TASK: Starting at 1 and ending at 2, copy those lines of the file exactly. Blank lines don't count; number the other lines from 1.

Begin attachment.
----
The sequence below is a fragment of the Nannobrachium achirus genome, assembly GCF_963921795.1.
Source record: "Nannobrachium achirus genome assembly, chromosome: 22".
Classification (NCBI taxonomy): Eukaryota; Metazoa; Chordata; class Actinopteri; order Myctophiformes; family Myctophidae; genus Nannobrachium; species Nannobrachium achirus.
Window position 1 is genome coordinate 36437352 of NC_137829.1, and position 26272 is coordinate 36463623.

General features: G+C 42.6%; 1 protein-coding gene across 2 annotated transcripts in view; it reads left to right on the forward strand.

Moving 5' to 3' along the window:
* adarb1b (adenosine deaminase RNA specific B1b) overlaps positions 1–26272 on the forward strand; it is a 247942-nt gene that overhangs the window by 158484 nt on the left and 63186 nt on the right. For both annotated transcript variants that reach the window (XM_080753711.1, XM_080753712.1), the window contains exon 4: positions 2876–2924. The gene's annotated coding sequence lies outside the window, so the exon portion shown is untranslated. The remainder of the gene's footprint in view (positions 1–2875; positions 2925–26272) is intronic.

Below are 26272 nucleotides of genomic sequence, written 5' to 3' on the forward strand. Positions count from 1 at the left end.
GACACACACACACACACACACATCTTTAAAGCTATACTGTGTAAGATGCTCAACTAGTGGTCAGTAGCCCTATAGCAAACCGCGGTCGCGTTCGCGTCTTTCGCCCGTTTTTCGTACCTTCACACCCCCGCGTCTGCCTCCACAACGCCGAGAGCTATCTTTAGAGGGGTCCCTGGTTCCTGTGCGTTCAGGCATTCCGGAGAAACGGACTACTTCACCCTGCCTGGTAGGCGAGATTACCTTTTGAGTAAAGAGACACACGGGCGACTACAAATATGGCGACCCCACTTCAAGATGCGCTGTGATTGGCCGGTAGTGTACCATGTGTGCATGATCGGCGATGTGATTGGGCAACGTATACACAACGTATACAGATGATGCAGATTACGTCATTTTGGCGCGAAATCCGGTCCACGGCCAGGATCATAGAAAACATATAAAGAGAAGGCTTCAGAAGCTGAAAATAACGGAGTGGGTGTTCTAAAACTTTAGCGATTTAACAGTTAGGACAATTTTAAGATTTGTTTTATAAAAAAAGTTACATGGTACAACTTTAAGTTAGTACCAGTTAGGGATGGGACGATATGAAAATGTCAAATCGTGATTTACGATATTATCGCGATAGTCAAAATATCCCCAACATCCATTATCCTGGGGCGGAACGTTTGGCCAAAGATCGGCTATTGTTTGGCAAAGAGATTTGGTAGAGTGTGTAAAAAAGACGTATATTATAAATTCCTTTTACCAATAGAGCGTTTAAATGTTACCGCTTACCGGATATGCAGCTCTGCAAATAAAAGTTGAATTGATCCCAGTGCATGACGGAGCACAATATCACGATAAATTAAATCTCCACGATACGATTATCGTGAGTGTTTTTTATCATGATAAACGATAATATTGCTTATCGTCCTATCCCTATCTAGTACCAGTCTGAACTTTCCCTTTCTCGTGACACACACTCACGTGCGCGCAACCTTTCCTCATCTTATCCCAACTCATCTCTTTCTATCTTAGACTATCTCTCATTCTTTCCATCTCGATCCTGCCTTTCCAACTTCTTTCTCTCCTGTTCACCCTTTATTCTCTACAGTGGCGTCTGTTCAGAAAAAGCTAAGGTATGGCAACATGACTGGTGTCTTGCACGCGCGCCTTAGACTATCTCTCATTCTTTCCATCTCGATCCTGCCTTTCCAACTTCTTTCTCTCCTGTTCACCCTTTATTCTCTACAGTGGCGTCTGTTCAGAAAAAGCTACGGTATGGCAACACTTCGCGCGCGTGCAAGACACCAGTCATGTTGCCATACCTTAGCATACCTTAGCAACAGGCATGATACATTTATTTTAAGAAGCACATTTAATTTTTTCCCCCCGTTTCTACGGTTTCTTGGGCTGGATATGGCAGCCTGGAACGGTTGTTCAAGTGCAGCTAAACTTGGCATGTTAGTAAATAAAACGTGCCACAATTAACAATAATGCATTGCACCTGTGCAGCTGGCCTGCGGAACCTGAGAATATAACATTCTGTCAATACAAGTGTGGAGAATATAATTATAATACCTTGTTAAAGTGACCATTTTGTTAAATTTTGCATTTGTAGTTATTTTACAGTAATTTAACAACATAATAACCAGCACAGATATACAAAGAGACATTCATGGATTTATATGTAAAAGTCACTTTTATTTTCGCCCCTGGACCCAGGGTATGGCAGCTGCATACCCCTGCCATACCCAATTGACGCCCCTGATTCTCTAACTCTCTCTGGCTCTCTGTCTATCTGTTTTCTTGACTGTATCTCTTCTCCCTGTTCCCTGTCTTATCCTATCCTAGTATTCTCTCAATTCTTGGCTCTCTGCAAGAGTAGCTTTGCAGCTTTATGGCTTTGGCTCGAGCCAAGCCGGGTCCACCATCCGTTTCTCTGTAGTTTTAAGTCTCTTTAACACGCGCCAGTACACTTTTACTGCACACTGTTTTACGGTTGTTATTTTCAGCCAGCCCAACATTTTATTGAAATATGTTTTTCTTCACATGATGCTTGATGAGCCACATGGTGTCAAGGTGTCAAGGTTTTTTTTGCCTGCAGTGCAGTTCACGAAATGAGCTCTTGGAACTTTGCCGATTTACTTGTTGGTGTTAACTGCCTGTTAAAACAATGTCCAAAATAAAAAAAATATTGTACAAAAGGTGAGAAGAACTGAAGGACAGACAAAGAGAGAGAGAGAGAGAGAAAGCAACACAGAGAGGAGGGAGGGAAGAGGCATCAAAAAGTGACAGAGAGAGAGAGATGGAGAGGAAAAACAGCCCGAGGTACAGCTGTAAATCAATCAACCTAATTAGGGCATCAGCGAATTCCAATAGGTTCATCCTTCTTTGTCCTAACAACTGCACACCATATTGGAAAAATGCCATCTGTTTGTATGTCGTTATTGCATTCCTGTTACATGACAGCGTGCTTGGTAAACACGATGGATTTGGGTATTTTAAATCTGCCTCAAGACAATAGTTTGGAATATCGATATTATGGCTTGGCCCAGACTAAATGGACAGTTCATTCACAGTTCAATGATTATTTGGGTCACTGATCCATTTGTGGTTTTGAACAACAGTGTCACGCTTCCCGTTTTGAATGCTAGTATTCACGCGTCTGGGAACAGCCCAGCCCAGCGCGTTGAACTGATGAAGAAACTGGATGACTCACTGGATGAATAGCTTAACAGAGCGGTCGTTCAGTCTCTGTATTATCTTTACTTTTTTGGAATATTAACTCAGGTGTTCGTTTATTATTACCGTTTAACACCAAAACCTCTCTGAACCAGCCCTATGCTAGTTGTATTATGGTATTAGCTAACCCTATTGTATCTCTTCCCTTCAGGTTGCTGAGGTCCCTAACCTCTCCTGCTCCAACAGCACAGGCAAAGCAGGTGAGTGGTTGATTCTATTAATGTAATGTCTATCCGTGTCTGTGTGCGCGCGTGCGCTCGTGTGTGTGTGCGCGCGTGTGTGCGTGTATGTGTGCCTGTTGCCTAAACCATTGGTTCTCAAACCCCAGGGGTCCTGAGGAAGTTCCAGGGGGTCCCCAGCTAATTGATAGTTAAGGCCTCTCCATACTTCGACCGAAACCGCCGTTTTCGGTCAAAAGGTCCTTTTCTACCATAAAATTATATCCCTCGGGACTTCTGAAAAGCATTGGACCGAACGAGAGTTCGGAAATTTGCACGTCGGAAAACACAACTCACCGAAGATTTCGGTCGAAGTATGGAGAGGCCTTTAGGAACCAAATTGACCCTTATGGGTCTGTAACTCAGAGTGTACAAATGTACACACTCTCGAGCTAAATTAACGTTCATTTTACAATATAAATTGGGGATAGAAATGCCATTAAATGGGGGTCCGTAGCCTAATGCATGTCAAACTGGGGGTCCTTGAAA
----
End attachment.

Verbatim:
The sequence below is a fragment of the Nannobrachium achirus genome, assembly GCF_963921795.1.
Source record: "Nannobrachium achirus genome assembly, chromosome: 22".